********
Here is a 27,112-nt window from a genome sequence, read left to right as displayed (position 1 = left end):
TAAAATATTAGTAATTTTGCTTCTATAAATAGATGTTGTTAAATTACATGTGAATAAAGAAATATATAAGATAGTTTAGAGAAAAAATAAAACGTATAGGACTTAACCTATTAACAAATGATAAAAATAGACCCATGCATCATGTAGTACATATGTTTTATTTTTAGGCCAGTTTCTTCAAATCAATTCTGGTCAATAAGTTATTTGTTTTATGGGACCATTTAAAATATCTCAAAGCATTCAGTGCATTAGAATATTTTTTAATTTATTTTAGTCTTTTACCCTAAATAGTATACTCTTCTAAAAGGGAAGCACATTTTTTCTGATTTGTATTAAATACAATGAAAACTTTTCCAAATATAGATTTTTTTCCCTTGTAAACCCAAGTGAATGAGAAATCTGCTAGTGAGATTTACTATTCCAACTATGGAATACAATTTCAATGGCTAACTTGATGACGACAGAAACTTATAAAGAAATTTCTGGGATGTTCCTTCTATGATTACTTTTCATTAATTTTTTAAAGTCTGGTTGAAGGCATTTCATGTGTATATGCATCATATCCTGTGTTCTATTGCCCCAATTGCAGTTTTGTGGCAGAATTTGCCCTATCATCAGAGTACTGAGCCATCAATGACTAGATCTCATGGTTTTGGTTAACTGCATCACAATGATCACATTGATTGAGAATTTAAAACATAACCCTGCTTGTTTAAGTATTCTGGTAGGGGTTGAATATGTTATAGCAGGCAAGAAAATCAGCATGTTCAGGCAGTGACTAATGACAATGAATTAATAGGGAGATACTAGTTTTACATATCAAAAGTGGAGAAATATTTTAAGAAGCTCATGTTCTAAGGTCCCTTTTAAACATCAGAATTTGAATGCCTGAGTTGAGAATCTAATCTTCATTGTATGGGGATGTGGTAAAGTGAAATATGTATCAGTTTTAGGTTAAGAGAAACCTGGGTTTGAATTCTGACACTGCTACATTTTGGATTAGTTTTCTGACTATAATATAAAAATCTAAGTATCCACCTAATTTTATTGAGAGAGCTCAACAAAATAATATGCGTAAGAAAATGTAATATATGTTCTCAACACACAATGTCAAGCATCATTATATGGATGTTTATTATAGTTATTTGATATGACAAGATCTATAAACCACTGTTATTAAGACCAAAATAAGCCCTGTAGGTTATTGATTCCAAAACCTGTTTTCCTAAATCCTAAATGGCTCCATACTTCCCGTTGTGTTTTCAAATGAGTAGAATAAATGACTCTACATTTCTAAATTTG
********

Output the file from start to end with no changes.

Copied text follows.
Here is a 27,112-nt window from a genome sequence, read left to right as displayed (position 1 = left end):
TAAAATATTAGTAATTTTGCTTCTATAAATAGATGTTGTTAAATTACATGTGAATAAAGAAATATATAAGATAGTTTAGAGAAAAAATAAAACGTATAGGACTTAACCTATTAACAAATGATAAAAATAGACCCATGCATCATGTAGTACATATGTTTTATTTTTAGGCCAGTTTCTTCAAATCAATTCTGGTCAATAAGTTATTTGTTTTATGGGACCATTTAAAATATCTCAAAGCATTCAGTGCATTAGAATATTTTTTAATTTATTTTAGTCTTTTACCCTAAATAGTATACTCTTCTAAAAGGGAAGCACATTTTTTCTGATTTGTATTAAATACAATGAAAACTTTTCCAAATATAGATTTTTTTCCCTTGTAAACCCAAGTGAATGAGAAATCTGCTAGTGAGATTTACTATTCCAACTATGGAATACAATTTCAATGGCTAACTTGATGACGACAGAAACTTATAAAGAAATTTCTGGGATGTTCCTTCTATGATTACTTTTCATTAATTTTTTAAAGTCTGGTTGAAGGCATTTCATGTGTATATGCATCATATCCTGTGTTCTATTGCCCCAATTGCAGTTTTGTGGCAGAATTTGCCCTATCATCAGAGTACTGAGCCATCAATGACTAGATCTCATGGTTTTGGTTAACTGCATCACAATGATCACATTGATTGAGAATTTAAAACATAACCCTGCTTGTTTAAGTATTCTGGTAGGGGTTGAATATGTTATAGCAGGCAAGAAAATCAGCATGTTCAGGCAGTGACTAATGACAATGAATTAATAGGGAGATACTAGTTTTACATATCAAAAGTGGAGAAATATTTTAAGAAGCTCATGTTCTAAGGTCCCTTTTAAACATCAGAATTTGAATGCCTGAGTTGAGAATCTAATCTTCATTGTATGGGGATGTGGTAAAGTGAAATATGTATCAGTTTTAGGTTAAGAGAAACCTGGGTTTGAATTCTGACACTGCTACATTTTGGATTAGTTTTCTGACTATAATATAAAAATCTAAGTATCCACCTAATTTTATTGAGAGAGCTCAACAAAATAATATGCGTAAGAAAATGTAATATATGTTCTCAACACACAATGTCAAGCATCATTATATGGATGTTTATTATAGTTATTTGATATGACAAGATCTATAAACCACTGTTATTAAGACCAAAATAAGCCCTGTAGGTTATTGATTCCAAAACCTGTTTTCCTAAATCCTAAATGGCTCCATACTTCCCGTTGTGTTTTCAAATGAGTAGAATAAATGACTCTACATTTCTAAATTTG